31392149-96aba386-7017-4d51-8f7a-0b35db013d10-1-Washington_DC_FBI_J._Edgar_Hoover_Building

KENNETH G. GROGGS

Groggs & Associates
African American AIA Fellow

SAY IT LOUD - Washington DC  Exhibitor
Illinois Based Designer 

Bio: 

His organizational efforts include the Council of Educational Facilities Planners, The Chicago Architectural Assistance Center, the Black Architects Collaborative, the Industrial Advisory Committee of Chicago and the Chicago Construction Coordinating Committee.

KENNETH G. GROGGS

Bio:

Kenneth Gene Groggs, FAIA was a NOMA founder and the first African American person to serve as Illinois State Architect. He was a member of AIA Chicago’s Board of Directors for in the late 70’s – early 80’s even serving as the Illinois Council Delegate. His service to NCARB began in 1976 as a regional grader for the design exam. He served in various capacities through the mid 80’s. Kenneth was a senior designer on many projects including the iconic FBI Headquarters in Washington D.C., Architect of Record – C.F. Murphy Associates. The Sloan Valve Building, Chicago Filtration Plant, Mercy Hospital and Chicago Civic Center are all also listed as part of his architectural achievements on his FAIA application. He was granted that recognition in 1984. In addition to NOMA, his organizational efforts include the Council of Educational Facilities Planners, The Chicago Architectural Assistance Center, the Black Architects Collaborative, the Industrial Advisory Committee of Chicago and the Chicago Construction Coordinating Committee. A native of Kansas, Mr. Groggs was president of Groggs & Associates, which he founded in 1983.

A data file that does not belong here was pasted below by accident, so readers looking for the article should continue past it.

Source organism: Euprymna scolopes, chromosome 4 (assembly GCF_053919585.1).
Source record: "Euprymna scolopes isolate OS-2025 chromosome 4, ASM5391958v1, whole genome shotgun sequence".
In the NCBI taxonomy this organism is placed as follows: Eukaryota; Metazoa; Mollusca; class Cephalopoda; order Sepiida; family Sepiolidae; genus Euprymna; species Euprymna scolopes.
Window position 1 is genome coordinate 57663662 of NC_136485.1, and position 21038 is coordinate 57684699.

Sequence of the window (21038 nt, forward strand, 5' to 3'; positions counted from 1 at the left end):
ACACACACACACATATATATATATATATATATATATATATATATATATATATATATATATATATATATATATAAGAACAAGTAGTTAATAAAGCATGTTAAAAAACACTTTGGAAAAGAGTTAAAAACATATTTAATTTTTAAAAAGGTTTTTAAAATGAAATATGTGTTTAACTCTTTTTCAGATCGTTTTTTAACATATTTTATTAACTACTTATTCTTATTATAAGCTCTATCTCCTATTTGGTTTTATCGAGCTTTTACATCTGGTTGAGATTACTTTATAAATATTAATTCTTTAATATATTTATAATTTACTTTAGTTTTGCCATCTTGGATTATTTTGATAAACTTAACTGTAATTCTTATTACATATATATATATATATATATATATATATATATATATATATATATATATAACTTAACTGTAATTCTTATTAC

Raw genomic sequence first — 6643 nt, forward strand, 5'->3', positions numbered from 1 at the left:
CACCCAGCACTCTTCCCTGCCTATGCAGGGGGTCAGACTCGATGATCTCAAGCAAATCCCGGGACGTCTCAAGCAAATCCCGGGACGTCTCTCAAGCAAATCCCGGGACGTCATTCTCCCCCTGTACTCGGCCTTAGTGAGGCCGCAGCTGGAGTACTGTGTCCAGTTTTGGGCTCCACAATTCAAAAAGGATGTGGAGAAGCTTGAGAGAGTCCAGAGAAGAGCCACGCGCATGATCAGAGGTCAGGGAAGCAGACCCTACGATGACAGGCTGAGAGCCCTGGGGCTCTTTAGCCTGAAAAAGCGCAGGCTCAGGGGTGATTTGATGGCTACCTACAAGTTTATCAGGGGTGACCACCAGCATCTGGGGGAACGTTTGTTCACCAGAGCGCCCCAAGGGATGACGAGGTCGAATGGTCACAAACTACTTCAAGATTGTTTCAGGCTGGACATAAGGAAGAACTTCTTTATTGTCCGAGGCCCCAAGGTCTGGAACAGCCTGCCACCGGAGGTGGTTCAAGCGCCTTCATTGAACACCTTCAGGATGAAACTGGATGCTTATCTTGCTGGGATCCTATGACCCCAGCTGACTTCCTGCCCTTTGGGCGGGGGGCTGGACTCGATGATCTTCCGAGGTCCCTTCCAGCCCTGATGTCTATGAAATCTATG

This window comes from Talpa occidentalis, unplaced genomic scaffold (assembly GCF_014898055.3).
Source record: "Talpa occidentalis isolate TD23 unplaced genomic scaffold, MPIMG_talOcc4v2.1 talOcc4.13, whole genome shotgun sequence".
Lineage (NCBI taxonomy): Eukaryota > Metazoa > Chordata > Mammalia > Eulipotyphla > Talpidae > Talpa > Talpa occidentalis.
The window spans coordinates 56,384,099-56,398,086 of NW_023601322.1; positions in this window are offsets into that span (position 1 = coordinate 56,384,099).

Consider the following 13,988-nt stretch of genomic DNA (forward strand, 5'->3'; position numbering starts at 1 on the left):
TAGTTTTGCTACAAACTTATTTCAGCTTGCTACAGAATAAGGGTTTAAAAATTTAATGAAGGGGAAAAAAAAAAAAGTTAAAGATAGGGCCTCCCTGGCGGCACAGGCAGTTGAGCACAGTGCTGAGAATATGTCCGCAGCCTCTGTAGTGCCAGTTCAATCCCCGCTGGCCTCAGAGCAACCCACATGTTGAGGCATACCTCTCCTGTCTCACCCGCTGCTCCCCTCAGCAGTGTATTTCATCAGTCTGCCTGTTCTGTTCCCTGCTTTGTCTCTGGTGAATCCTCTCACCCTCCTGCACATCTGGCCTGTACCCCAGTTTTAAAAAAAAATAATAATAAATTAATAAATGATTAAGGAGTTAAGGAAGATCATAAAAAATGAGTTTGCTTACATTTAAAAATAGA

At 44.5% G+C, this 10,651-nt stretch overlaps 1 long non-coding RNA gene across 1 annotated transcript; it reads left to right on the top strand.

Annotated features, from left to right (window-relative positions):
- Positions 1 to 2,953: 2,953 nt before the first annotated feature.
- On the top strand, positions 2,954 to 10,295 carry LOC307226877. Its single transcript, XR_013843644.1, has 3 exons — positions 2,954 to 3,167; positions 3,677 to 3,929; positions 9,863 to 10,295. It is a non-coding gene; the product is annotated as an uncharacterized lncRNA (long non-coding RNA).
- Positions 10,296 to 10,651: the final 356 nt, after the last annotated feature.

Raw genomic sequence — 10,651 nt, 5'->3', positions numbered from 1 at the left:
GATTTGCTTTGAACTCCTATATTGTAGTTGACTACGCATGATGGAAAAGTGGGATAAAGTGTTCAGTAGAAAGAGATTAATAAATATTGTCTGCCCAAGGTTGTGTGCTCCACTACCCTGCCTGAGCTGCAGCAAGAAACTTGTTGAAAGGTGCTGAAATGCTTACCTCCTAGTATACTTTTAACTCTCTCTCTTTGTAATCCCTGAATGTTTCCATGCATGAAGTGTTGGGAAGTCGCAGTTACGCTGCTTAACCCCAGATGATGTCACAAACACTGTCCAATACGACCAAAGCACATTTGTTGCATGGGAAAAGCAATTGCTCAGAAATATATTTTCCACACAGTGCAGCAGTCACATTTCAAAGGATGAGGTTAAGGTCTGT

Year of Elevation: 

1984

Featured Project Name: 

J. Edgar Hoover F.B.I. Building

Featured Project Location: 

Washington, DC

Featured Project Completion Date: 

1974

Role in Featured Project: 

Senior Designer

Featured Project Description:

The FBI building, with its poured concrete exterior contrasts traditional stone government buildings. Featuring an open mezzanine and courtyard, most of the first floor is closed to facilitate security. Recessed panels along the ground floor were spaced to give the illusion of two-story columns, thus producing an arcade-like facade. Also for security reasons, no stores were included on the first floor. The main part of the building, facing E Street, retained the idea of a central core of files.

Photography Credit:

NOMA, Matt McClain/The Washington Post, Shutterstock